History Should Be More Than Just “Comfort Food” for the Mind – and Soul
Reading history – or historical fiction – can make you feel all warm and fuzzy and good inside. That is not necessarily a good thing; as it means you are probably only reading books that reinforce what you have been taught or what you already know – or think you know – about that particular historical period, person or event. Nobody should feel or be made to feel guilty about reading what they like, but there are many very good reasons to read something that makes you uncomfortable; something that challenges your beliefs and which explores the unknown corners of the history that you think you know.
That is exactly how and why I began my Throne of Darius series: to tell the story of Alexander the Great from the other side. Like most people of my age (or older – there are still at least some who are older than me) I was taught that Alexander of Macedon was indeed “Great:” a great general, a great king, a great conqueror, a great hero, etc. In many ways, he was – but not to everyone, and certainly not to those he fought, subjugated, conquered, or otherwise tried to impose his will upon.
While of course, I assumed (correctly) that the many peoples of the Persian empire he assailed thought him the antithesis of great, it was only later that I came to understand that many – actually, the majority – of Greeks saw him as a butcher, a bully, and a barbarian. The first city Alexander sacked was a Greek city (Thebes). Alexander killed tens of thousands of Greeks. Thousands of Greeks fought against him – both in the field in the name of their own city or as units of the Persian army.
Alexander is also not considered all-that-great in India. To Indian scholars, Alexander was a foreign invader who was held in check by King Poros. Alexander and his adherents treated the battle with King Poros at the Hydaspesin 326 BC much the same way as Ramses and his crew treated their battle with the Hittites at Kadesh in 1275 BC; as a great victory. It was nothing of the short.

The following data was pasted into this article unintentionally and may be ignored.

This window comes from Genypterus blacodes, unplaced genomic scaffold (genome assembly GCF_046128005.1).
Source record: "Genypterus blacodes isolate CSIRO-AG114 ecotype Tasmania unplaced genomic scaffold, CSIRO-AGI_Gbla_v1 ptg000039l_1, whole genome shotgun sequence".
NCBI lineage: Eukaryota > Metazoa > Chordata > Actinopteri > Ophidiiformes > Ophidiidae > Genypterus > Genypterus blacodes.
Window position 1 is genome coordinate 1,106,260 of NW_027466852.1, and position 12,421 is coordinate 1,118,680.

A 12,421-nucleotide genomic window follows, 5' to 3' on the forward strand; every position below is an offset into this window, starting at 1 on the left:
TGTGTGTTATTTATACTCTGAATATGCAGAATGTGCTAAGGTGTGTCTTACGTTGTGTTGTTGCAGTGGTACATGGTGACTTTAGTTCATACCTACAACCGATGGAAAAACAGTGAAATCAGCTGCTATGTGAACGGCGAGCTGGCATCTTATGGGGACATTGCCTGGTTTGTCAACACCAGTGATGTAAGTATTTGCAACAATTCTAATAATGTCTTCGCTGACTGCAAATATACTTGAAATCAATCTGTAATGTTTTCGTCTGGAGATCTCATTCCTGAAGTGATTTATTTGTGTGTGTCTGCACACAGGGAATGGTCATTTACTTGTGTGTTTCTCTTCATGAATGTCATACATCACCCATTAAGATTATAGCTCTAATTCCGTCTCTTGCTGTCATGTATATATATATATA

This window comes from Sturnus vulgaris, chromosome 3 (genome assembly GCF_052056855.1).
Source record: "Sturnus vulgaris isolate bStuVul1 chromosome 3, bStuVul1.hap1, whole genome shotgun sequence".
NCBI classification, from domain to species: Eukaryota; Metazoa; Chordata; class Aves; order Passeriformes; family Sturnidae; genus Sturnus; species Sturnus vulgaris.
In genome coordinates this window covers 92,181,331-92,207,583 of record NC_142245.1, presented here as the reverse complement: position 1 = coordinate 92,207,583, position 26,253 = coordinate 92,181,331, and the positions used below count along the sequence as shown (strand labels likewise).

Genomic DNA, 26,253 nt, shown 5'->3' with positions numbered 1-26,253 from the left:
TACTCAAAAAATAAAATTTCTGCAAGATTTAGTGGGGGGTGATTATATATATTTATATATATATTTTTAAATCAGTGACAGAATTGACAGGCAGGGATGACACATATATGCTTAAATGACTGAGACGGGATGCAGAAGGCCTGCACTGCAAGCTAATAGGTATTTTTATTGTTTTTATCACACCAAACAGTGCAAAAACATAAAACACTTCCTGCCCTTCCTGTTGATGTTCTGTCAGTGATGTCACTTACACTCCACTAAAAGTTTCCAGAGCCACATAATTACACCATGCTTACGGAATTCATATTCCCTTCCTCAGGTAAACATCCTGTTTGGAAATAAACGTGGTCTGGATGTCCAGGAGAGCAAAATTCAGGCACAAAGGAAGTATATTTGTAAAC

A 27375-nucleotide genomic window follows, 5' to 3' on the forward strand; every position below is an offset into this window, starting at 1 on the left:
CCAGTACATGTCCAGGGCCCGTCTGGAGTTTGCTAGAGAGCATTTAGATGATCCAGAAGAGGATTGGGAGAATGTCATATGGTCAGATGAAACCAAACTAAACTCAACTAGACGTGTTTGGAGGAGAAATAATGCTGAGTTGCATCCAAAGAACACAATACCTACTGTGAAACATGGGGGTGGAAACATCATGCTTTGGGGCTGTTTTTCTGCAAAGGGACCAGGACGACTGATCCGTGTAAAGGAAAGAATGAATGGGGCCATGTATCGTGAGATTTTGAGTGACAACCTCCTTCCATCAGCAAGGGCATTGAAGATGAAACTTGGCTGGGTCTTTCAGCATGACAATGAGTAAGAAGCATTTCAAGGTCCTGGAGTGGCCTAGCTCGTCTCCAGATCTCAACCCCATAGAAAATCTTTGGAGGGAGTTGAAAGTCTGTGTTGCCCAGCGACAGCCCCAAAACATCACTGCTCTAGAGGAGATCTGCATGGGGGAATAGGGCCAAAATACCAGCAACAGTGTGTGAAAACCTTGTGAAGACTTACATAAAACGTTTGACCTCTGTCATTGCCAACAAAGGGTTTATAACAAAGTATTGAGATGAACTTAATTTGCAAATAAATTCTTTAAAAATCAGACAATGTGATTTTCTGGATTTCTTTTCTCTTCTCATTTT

Just as Kadesh was a strategic stalemate that defined the limits of Egyptian power in the Levant, so was the Hydaspes a strategic stalemate that defined the limits of Alexander’s power in the Indian subcontinent.
Alexander never went farther east after the Hydaspes. Instead, he turned south, headed for the sea – and went back to the west. The farther west he went, the more and more Indian kingdoms and cities who had pledged their allegiance to him (under duress) repudiated their pledge. In India, Alexander is still now as he has always been hailed as a great general and conqueror – but whose days as such came to an end once he faced the armies of India.
These are just some of the many things I have learned by reading outside of my comfort zone; by going beyond the books I was tasked to read in school and college, and beyond books that supported and bolstered that point of view. Through these books, I have been challenged to explore and to learn (and of course, question) more about the history I thought I knew; history as written by the victors, and only by the victors.
And, surprisingly, in that, I have found a new “comfort zone.”